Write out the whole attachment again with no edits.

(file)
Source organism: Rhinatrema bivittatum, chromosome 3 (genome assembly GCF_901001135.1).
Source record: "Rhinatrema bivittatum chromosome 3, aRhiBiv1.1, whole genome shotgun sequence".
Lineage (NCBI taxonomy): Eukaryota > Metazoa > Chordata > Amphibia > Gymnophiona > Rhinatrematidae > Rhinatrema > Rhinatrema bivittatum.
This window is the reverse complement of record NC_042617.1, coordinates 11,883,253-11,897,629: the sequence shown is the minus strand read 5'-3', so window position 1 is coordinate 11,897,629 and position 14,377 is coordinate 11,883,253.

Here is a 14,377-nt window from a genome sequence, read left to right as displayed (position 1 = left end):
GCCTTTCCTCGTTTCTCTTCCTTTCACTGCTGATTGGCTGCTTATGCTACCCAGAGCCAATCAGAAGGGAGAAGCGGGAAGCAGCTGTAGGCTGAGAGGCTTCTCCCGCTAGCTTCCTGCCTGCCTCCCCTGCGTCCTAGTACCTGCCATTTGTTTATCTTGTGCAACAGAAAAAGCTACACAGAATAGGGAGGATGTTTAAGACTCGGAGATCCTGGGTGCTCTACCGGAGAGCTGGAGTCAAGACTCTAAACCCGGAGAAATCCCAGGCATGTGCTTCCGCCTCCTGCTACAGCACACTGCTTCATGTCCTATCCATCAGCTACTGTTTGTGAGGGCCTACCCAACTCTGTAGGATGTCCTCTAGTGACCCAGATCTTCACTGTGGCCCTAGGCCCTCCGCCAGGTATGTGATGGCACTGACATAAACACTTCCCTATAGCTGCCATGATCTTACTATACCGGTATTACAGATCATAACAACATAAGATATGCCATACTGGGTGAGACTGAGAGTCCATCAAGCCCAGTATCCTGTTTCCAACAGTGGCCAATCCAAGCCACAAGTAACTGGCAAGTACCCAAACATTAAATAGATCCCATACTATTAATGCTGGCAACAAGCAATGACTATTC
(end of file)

Source organism: Rhinatrema bivittatum, chromosome 3 (genome assembly GCF_901001135.1).
Source record: "Rhinatrema bivittatum chromosome 3, aRhiBiv1.1, whole genome shotgun sequence".
Lineage (NCBI taxonomy): Eukaryota > Metazoa > Chordata > Amphibia > Gymnophiona > Rhinatrematidae > Rhinatrema > Rhinatrema bivittatum.
This window is the reverse complement of record NC_042617.1, coordinates 11,883,253-11,897,629: the sequence shown is the minus strand read 5'-3', so window position 1 is coordinate 11,897,629 and position 14,377 is coordinate 11,883,253.

Here is a 14,377-nt window from a genome sequence, read left to right as displayed (position 1 = left end):
GCCTTTCCTCGTTTCTCTTCCTTTCACTGCTGATTGGCTGCTTATGCTACCCAGAGCCAATCAGAAGGGAGAAGCGGGAAGCAGCTGTAGGCTGAGAGGCTTCTCCCGCTAGCTTCCTGCCTGCCTCCCCTGCGTCCTAGTACCTGCCATTTGTTTATCTTGTGCAACAGAAAAAGCTACACAGAATAGGGAGGATGTTTAAGACTCGGAGATCCTGGGTGCTCTACCGGAGAGCTGGAGTCAAGACTCTAAACCCGGAGAAATCCCAGGCATGTGCTTCCGCCTCCTGCTACAGCACACTGCTTCATGTCCTATCCATCAGCTACTGTTTGTGAGGGCCTACCCAACTCTGTAGGATGTCCTCTAGTGACCCAGATCTTCACTGTGGCCCTAGGCCCTCCGCCAGGTATGTGATGGCACTGACATAAACACTTCCCTATAGCTGCCATGATCTTACTATACCGGTATTACAGATCATAACAACATAAGATATGCCATACTGGGTGAGACTGAGAGTCCATCAAGCCCAGTATCCTGTTTCCAACAGTGGCCAATCCAAGCCACAAGTAACTGGCAAGTACCCAAACATTAAATAGATCCCATACTATTAATGCTGGCAACAAGCAATGACTATTC